Monthly Archives: July 2011
I consider myself a pretty amicable person. That said, I’ll be the first to admit that there is a longer-than-average dirty laundry list of things that can make me irritable. There are the standards that many find perturbing, such as the ever-prevalent cell yell, then there are some that are a bit . . . unusual. Meaning, I’ve asked for opinions to see if I am being unreasonable. While some people, when pressed, will concede my pet peeves could be annoying under certain circumstances, those non-committal responses tend to be delivered askance. It doesn’t change my stance (rhyme unintended); peculiarity is subjective, I say. So here they are.
Keep your saliva to yourself
I’ll venture lightly into this diatribe with the pet peeve that is easiest to understand, if not embraced by all. Spit is gross. I think that is a universal constant. If we discover intelligent life on other planets and spat on the ground in front of them, they would probably be pretty insulted and repulsed. However, I extend my revulsion to saliva in any quantity. Unless it is shared under appropriate circumstances, and you know what those are, I don’t want any near me—nary a speck. I just don’t like casual spit. There, I said it.
I can’t help but focus on the tiny spittle that sometimes flies out of a mouth accidentally. When it happens to me, I pray those who might witness it don’t have the eagle eye to spot it. Why? Because when it happens to other people, I notice. I notice hard. My eyes roll to follow the arching trajectory of the droplet to its eventual destination. If it lands on something of mine or my person, I have to channel my energy to not react lest the shooter be just as embarrassed as if I were in the same position. I also time the casual wipe—not with my bare skin, mind you—of the spittle if it has landed near me. It is probably close to evaporating at the point it is safe to do that without garnering notice, but it calms my mind so that I can move on.
Oh, I’m not quite finished with this one.
I don’t know which is worse, licking your finger to handle paper, or doing it to remove a spot from someone else’s body. Both set my teeth on edge. Why, why would anyone force their own fluids onto an unwilling participant? It’s rape, dare I say, of the sputum variety. Also, I trust the culprit’s mouth is not minty fresh, so that spit is skunking up whatever it is drying on.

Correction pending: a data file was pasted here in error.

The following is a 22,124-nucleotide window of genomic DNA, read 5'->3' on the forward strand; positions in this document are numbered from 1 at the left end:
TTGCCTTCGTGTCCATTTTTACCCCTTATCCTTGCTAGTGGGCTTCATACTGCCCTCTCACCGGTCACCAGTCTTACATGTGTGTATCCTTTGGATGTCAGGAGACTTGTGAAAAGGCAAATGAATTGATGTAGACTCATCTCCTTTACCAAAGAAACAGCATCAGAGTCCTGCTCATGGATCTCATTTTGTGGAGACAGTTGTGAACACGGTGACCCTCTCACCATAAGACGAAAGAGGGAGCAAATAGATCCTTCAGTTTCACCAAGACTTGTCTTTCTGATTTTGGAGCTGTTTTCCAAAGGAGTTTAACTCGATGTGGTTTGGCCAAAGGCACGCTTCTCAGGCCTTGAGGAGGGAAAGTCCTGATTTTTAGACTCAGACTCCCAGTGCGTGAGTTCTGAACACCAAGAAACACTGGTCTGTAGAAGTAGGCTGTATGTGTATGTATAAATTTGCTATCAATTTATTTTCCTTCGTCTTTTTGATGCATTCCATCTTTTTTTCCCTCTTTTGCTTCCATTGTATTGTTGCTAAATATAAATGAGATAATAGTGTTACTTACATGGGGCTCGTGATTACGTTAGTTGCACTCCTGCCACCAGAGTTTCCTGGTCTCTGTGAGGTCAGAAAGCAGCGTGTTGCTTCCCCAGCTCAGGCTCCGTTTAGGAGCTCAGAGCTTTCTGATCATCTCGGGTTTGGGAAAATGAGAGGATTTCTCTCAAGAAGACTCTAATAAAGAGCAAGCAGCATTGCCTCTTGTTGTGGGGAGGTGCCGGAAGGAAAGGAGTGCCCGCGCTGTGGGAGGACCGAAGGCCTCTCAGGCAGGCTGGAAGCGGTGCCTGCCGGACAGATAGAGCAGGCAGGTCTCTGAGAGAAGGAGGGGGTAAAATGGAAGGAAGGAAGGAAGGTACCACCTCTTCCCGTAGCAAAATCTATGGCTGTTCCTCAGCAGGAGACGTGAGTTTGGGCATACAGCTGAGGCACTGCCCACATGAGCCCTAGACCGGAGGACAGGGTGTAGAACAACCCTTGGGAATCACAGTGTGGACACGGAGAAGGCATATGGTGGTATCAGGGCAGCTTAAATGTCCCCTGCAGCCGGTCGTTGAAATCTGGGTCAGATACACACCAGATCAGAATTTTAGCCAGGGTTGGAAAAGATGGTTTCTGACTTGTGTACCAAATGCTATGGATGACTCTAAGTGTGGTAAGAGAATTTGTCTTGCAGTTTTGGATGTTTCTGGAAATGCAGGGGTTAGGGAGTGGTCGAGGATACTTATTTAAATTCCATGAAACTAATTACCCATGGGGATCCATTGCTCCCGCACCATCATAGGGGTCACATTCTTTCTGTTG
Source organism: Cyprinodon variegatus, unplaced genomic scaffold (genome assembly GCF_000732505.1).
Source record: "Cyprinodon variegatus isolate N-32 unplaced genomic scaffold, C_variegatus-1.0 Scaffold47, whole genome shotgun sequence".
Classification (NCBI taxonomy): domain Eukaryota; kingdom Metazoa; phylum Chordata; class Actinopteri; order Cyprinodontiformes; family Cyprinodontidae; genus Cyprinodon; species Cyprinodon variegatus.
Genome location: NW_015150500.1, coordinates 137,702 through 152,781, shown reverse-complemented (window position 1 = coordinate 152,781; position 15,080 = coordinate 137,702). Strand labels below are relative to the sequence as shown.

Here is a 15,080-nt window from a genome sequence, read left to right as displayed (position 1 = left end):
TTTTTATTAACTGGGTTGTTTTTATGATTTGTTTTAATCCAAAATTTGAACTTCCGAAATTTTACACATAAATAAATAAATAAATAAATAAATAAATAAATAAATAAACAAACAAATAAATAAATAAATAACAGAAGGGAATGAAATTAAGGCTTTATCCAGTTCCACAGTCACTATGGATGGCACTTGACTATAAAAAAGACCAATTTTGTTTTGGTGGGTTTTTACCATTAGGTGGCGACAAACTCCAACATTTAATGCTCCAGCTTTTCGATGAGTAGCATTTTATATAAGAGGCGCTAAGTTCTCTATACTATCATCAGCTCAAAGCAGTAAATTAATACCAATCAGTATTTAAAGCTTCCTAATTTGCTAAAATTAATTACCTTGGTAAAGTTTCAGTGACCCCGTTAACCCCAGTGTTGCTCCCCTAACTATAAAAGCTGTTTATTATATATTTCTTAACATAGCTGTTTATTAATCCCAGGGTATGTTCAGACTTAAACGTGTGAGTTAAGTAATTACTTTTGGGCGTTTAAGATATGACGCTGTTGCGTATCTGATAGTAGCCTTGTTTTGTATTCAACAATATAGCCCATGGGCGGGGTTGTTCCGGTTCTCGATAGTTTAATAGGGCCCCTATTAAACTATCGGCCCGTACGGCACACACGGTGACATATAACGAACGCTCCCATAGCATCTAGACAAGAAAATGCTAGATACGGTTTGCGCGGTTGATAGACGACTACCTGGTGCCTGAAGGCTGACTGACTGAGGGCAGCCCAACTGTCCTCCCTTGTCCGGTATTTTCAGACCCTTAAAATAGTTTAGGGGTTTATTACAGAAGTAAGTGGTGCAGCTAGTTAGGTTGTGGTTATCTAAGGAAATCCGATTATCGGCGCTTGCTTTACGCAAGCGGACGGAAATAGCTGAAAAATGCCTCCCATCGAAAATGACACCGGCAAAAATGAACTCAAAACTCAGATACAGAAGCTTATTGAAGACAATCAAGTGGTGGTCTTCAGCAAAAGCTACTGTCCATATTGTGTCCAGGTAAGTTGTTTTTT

I made the mistake of writing this in the middle of my lunch hour. I don’t feel so good, now.
I love shopping and bringing home my spoils. But Christ on a stick, I hate the price and other identifying tags that are adhered to them. When they come off cleanly with one peel, I’m okay. But when goop and torn paper remain, I shudder at the filth that is left. I feel my jaw jut out and clench as the gooey paper accumulates under my fingernail while I attempt to remove the residual muck. When that fails, out comes the rubbing alchohol. More times than not, it mars the surface of the once pristine product. That is bad enough, but I can’t even fathom why anyone would just adopt a devil-may-care attitude and not even try to remove the sticker in the first place. Have you ever drunk out of a mug that still had the UPC sticker on the bottom? The coffee tasted more bitter to me, I confess.
In conclusion, this world would be a cleaner and more peaceful place if sticky labels were eradicated completely.
Don’t over-ick the pudding
If I had to choose between Heaven and Hell, it would be the place with chocolate pudding. It is my absolute favorite dessert of all times. While I don’t expect everyone to carry the same level of obsession with the food of the gods, I am within reason to ask that the majority acknowledge that it is the superior flavor of pudding. When people think of pudding, they should automatically think of chocolate. Is that so wrong?
Then why do most restaurants, if they serve pudding, default to rice or tapioca? Who informed them that it was the most popular choice of puddings? Is there some elaborate, sick joke to which I am not privvy? I’ve tasted both and it is a pointless, and even painful, exercise of consuming something just because it is there. I’d rather savor the calories that I must burn off at the gym later. When I set to enjoying a bowl of pudding, I do not want to chew it. For all I know, those lumps could be curdled, spoiled chunks of milk. I trust it wouldn’t taste any different. If I want maggots in my food, I’ll put maggots in my food. Otherwise, give me the pristine, creamy goodness of cocoa. Thank you.
Don’t get me started on bread pudding. It isn’t pudding, it’s a glorified, mashed-up danish.
While I have referred to myself as a Luddite, of sorts, I embrace the evolution of the paperless environment. Why? It means less paper, of course. Full sheets that are kept neat and flat are fine. I must brush many aside to confirm the color wood of my desk. But when they curl up on the ends, become frayed, discolored, or the gods forbid—tear off into messy little pieces, my mood changes quicker than Enron can shred an incriminating document.